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Waverly Hills Sanatorium
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WHO Tuberculosis Fact Sheet
MedlinePlus- Tuberculosis
Wikipedia- Tuberculosis
Center for Disease Control- Tuberculosis
MedicineNet Tuberculosis Center
Pathology of Tuberculosis
NIAID Tuberdulosis Fact Sheet
Mayo Clinic Tuberculosis Fact Sheet
KidsHealth- Infections- Tuberculosis
NY State Tuberculosis Fact Sheet
OSHA Workplace Hazards- Tuberculosis
Encyclopaedia Britannica Article- Tuberculosis
Yahoo! Health: Tuberculosis Treatment Overview
Wikipedia- Tuberculosis Treatment
Center for Disease Control- Tuberculosis Treatment
About.Com Guide to Tuberculosis Treatment
Doctors Without Borders- Tuberculosis
National Guideline Clearinghouse- Treatment of Tuberculosis
Tuberculosis (in Lungs)
Mycobacterium tuberculosis
Tuberculosis Nodes (Skin)
Miliary Tuberculosis in Cut Section of Lung (Not for weak stomachs!

What is tuberculosis?
Tuberculosis is an infectious disease that is caused by two different forms of bacteria- Mycobacterium tuberculosis and Mycobacterium bovis. These bacteria are rod-shaped and slow growing, with a high acid content that makes them resistant to damage from oral fluids like saliva. They also absorb a certain red dye (unknown which) and can never get rid of it.

How is it passed?
It is an airborne disease, passed from person to person via inhalation. When people talk, laugh, cough, sneeze, etc., tiny droplets are released into the air that may be inhaled by another person. When a person infected with tuberculosis does any of these things, their tiny drops contain the bacteria (remember, the bacteria are resistant to oral fluids- they can survive in such environments). Immune deficiency disorders can severly increase your probability of catching and dying from diseases like this- yet another point in favor of safe sex! Anyway, they reach the alveoli, which are tiny sacs in your lungs, and from there spead throughout your body via your bloodstream. They multiply quickly in organs, like lungs and kidneys, that have high oxygen pressures.

If I'm infected, am I contagious?
People who are infected with tuberculosis are not necessarily able to pass it on. There are some patients who will be infected called "carriers", who can't pass it on but will continuously test positive during TB skin tests. In these patients the disease is controlled, and their immune systems prevent further communication of the disease.

Are there any other names for Tuberculosis?
Yes. Tuberculosis is also known as TB. In the past, it has been called consumption, the white plague, scrofula, king's evil, and Pott's disease, along with many other names. For more information, refer to the Wikipedia article in the "Tuberculosis Links" section to the left.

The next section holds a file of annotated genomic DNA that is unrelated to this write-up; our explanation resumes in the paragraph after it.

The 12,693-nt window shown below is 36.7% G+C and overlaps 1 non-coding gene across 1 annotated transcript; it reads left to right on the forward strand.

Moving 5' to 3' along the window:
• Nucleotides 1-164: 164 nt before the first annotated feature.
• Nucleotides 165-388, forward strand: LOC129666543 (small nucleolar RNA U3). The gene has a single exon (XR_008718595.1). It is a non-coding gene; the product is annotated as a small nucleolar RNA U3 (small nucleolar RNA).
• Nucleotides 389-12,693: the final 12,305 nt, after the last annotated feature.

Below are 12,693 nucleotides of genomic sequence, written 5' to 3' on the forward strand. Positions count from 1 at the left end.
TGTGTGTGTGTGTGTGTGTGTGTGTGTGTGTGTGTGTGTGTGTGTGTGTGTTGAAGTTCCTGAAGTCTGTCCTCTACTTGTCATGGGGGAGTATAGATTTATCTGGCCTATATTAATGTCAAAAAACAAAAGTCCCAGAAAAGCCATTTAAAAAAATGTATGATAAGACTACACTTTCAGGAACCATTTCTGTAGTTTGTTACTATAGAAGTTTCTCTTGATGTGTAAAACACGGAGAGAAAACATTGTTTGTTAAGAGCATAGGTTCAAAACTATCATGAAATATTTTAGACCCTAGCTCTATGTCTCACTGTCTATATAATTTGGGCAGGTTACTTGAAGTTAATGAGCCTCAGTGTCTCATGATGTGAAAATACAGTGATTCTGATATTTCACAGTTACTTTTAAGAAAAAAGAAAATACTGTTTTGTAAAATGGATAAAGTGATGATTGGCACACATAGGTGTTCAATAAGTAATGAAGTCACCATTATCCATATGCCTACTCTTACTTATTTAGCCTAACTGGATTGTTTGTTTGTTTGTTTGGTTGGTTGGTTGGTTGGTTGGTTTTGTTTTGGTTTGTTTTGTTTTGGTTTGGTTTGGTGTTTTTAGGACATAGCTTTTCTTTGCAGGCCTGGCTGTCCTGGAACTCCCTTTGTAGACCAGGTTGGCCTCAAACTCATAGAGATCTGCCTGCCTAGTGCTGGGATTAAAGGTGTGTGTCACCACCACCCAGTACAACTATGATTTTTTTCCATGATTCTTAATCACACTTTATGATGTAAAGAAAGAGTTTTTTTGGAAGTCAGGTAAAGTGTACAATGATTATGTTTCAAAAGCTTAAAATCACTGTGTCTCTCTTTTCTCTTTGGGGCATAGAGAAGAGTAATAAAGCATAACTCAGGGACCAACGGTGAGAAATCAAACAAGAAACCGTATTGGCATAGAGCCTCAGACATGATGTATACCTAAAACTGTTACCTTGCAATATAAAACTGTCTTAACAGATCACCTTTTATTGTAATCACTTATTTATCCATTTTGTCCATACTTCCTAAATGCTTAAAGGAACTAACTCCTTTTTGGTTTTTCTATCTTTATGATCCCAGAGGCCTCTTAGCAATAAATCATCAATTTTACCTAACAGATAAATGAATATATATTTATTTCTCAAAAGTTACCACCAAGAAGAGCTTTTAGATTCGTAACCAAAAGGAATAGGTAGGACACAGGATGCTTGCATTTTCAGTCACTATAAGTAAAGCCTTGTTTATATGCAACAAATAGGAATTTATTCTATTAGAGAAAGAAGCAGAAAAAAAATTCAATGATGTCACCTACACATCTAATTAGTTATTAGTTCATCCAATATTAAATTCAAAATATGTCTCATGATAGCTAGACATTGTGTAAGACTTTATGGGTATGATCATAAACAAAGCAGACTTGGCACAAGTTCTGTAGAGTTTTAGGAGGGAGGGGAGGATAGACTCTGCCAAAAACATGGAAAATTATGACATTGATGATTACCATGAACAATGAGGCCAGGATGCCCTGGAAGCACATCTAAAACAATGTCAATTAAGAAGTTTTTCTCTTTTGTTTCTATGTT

Are there any famous people who have had Tuberculosis?
Of course! Just because you're famous doesn't mean you can't get sick... Some of the more famous sufferers of consumption include;

  • "The Divine" Sarah Bernhardt: a highly accomplished stage actress from France, she is also known for her work in the visual and recording arts
  • John Keats: a famous Romantic Era poet
  • Brahm Stoker: revered author of Dracula
  • Florence Nightingale, OM, RRC: an Italy-born British woman whose accomplishments include pioneering the nursing field and outstanding work in the fields of statistics and hospital planning
  • Frédéric Chopin: a Polish composer whose work in the Romantic period of music was some of the most influential for piano
  • Anton Chekhov: Russian short story author and playwright best known for the play Uncle Vanya
  • Charlotte, Anne and Emily Bronte: famous female authors of the 19th century (their other sisters, Maria and Elizabeth, also died from the disease)
  • Niccolò Paganini: an Italian musician, one of the most famed of violin virtuosos
  • George Orwell: acclaimed author of 1984 and Animal Farm, as well as many essays on the 20th century
  • Saima Harmaja: a Finnish poet
  • Amedeo Clemente Modigliani: an Italian artist well-known for his elongated portrayal of the human form
  • Franz Kafka: a German-language author best known for his short stories, in particular The Metamorphosis
  • Armand Jean du Plessis, Cardinal Richelieu: famed for his caricature in Alexandre Dumas' Three Musketeers, he was also a solid statesman and religious figure whose work enabled France to become a strong and centralized nation
  • Vivien Leigh: award-winning English actress, most known for her role as Scarlet O'Hara in Gone With the Wind
  • Anna Eleanor Roosevelt: First Lady of the United States (wife to President Franklin D. Roosevelt), she was known as the "First Lady of the world" in honor of her dedication to human rights causes- including chairing the UN committee that drafted the Universal Declaration of Human Rights
  • Niels Henrik Abel: a Norwegian mathmetician, known for his work in the theory of functions
  • John Henry "Doc" Holliday: an American dentist, gambler, and gunslinger made famous for his participation in the shootout at the O.K. Corral
  • James "Deaf" Burke: an English bare-knuckle boxing champion who fought both locally and internationally. He was added to the International Boxing Hall of Fame in 1992

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